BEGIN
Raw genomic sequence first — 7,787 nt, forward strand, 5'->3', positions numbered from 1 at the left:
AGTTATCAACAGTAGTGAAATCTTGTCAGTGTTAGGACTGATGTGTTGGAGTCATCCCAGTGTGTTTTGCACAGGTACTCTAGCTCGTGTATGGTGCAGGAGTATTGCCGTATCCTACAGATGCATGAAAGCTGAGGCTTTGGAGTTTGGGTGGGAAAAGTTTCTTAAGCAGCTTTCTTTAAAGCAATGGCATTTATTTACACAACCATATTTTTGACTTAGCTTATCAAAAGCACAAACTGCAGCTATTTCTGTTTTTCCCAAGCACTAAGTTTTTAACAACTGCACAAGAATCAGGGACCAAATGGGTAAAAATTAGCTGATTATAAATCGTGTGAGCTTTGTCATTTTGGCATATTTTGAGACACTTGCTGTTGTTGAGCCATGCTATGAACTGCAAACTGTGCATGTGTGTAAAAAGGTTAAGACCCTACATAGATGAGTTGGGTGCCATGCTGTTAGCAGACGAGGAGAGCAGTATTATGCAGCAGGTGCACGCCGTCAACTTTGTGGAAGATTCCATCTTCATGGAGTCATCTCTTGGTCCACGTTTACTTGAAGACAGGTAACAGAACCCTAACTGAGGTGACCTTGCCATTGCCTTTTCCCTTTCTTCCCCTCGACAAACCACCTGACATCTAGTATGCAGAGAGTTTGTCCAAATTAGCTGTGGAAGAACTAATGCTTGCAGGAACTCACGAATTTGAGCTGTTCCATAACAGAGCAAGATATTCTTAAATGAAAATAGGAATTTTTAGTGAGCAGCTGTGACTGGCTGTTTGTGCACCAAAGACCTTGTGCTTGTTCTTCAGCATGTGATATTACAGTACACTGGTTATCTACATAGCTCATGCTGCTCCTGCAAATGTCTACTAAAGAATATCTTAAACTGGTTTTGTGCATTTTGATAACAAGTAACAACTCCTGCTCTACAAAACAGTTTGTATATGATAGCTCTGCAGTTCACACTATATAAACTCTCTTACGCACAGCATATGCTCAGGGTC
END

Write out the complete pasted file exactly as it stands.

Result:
Raw genomic sequence first — 7,787 nt, forward strand, 5'->3', positions numbered from 1 at the left:
AGTTATCAACAGTAGTGAAATCTTGTCAGTGTTAGGACTGATGTGTTGGAGTCATCCCAGTGTGTTTTGCACAGGTACTCTAGCTCGTGTATGGTGCAGGAGTATTGCCGTATCCTACAGATGCATGAAAGCTGAGGCTTTGGAGTTTGGGTGGGAAAAGTTTCTTAAGCAGCTTTCTTTAAAGCAATGGCATTTATTTACACAACCATATTTTTGACTTAGCTTATCAAAAGCACAAACTGCAGCTATTTCTGTTTTTCCCAAGCACTAAGTTTTTAACAACTGCACAAGAATCAGGGACCAAATGGGTAAAAATTAGCTGATTATAAATCGTGTGAGCTTTGTCATTTTGGCATATTTTGAGACACTTGCTGTTGTTGAGCCATGCTATGAACTGCAAACTGTGCATGTGTGTAAAAAGGTTAAGACCCTACATAGATGAGTTGGGTGCCATGCTGTTAGCAGACGAGGAGAGCAGTATTATGCAGCAGGTGCACGCCGTCAACTTTGTGGAAGATTCCATCTTCATGGAGTCATCTCTTGGTCCACGTTTACTTGAAGACAGGTAACAGAACCCTAACTGAGGTGACCTTGCCATTGCCTTTTCCCTTTCTTCCCCTCGACAAACCACCTGACATCTAGTATGCAGAGAGTTTGTCCAAATTAGCTGTGGAAGAACTAATGCTTGCAGGAACTCACGAATTTGAGCTGTTCCATAACAGAGCAAGATATTCTTAAATGAAAATAGGAATTTTTAGTGAGCAGCTGTGACTGGCTGTTTGTGCACCAAAGACCTTGTGCTTGTTCTTCAGCATGTGATATTACAGTACACTGGTTATCTACATAGCTCATGCTGCTCCTGCAAATGTCTACTAAAGAATATCTTAAACTGGTTTTGTGCATTTTGATAACAAGTAACAACTCCTGCTCTACAAAACAGTTTGTATATGATAGCTCTGCAGTTCACACTATATAAACTCTCTTACGCACAGCATATGCTCAGGGTC